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So why does this matter? Well, for a lot of people, it probably doesn't. But if you want a real long arm system with the most travel, it's pretty obvious that the longer the arms, the flatter they will stay as the suspension moves up and down, which means they don't bind up as fast and they don't pull the axle back as fast. It's the same arguments as short arms vs. long arms. Just in this case, it's mid arms vs. long arms.

Something else to consider. Notice how the Thuren and DOR lower arms have the joints hidden inside the bracket, where the Synergy lower arm and joint is hanging out. It's something to think about if you wheel your truck. The reason I wanted our lower joints inside the bracket is for rock crawling, so the joint is protected. My original brackets actually had that lower section of the bracket enclosed, but now the bottom is open. I figure if a rock can squeeze between the 2" OD tube and the 3.25" bracket opening, it's probably not big enough to do any real damage.
Danny Gaston, Dodge Off Road - sales@dodgeoffroad.com 855.9009.DOR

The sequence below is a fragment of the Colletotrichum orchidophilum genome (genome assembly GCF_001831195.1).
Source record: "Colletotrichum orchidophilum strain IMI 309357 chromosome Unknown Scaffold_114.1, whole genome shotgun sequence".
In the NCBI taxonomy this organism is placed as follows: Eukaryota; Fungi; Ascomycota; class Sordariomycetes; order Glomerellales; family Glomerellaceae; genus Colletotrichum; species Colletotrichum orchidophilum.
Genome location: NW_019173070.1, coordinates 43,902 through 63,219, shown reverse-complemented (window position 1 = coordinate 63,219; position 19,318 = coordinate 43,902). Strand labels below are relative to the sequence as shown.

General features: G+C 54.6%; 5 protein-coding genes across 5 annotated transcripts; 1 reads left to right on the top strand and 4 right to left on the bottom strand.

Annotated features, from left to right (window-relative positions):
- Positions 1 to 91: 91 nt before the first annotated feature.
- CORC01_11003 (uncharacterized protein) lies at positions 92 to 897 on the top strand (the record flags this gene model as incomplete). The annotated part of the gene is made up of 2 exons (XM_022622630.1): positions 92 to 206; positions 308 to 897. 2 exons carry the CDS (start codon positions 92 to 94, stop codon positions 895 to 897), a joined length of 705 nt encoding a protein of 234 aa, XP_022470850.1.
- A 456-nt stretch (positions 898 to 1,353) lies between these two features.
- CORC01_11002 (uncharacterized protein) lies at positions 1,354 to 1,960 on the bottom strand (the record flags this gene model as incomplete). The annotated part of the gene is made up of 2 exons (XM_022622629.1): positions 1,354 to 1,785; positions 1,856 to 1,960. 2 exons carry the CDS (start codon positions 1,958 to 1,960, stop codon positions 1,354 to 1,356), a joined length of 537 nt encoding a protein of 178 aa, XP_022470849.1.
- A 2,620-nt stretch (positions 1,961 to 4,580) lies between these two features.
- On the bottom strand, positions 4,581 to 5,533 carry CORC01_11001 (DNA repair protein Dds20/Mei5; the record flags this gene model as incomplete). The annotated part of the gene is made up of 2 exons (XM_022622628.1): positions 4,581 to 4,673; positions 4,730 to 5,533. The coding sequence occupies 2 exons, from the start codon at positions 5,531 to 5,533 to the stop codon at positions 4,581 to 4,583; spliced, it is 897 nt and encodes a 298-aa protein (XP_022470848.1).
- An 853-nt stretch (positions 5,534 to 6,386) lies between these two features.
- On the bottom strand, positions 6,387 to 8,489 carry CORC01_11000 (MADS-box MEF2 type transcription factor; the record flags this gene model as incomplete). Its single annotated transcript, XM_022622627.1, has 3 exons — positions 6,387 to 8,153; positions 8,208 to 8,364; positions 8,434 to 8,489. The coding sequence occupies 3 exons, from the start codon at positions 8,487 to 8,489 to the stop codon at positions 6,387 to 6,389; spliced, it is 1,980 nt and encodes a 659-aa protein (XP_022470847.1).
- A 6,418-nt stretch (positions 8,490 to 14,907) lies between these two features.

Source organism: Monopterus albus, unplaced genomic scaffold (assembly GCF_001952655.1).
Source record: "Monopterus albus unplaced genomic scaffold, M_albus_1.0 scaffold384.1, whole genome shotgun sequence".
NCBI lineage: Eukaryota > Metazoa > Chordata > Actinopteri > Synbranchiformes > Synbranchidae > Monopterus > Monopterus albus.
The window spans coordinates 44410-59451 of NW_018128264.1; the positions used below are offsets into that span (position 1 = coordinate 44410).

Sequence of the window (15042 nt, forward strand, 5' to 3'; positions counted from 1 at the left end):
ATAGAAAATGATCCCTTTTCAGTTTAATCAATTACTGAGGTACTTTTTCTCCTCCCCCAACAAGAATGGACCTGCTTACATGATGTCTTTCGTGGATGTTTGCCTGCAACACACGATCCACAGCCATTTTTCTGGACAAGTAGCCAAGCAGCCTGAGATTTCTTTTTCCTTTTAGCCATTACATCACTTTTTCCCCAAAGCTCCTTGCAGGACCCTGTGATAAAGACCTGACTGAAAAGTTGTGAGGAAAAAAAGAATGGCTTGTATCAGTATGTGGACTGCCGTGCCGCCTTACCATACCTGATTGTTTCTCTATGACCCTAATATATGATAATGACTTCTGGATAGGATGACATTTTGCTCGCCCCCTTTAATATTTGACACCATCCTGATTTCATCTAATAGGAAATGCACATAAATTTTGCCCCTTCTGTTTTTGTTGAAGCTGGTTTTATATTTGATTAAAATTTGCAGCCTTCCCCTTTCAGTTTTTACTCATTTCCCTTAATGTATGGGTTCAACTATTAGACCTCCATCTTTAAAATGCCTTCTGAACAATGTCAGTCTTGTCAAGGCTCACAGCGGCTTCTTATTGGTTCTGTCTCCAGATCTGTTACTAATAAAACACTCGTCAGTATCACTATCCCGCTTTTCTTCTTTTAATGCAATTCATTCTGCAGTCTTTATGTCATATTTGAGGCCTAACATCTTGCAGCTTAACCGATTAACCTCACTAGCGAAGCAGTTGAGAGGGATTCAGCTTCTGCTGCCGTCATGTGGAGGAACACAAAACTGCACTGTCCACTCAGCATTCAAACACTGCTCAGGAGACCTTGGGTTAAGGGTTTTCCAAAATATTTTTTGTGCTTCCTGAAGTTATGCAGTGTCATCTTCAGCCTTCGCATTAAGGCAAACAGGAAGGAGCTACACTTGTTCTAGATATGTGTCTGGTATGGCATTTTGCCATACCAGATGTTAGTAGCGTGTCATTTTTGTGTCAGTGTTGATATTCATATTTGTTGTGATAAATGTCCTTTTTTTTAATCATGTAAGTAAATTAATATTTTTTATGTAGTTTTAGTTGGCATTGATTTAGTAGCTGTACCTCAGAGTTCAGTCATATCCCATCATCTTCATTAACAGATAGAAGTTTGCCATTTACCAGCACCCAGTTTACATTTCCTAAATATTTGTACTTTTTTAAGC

2014 Ram 2500 4x4 CTD
2005 Dodge Ram 2500 4x4 Power Wagon
2001.5 Dodge Ram 2500 4x4 V10
1998.5 Dodge Ram 2500 4x4 CTD 24 valve Work Truck - Future 6x6
1996 Dodge Ram 2500 4x4 V8 Project and Donor Vehicle
1995 Dodge Ram 2500 4x4 V10 Donor Vehicle and Parts Development Truck
2014 Tube Buggy with all-Dodge V10 drivetrain on Swampers and coilovers (in progress)
2013 Yamaha Rhino 700 Special Edition on Methods and Swampers

Previously:
2004.5 Dodge Ram 2500 4x4 CTD600
2001 Dodge Ram 1500 4x4 5.9 V8
1983 Jeep Scrambler
User avatar
djgaston
Admin
 
Posts: 3963
Joined: Sun Aug 31, 2008 6:25 pm
Location: Lakeview, Arkansas

Re: Long Arm Kits Comparison

Postby djgaston » Thu Jan 07, 2016 2:18 am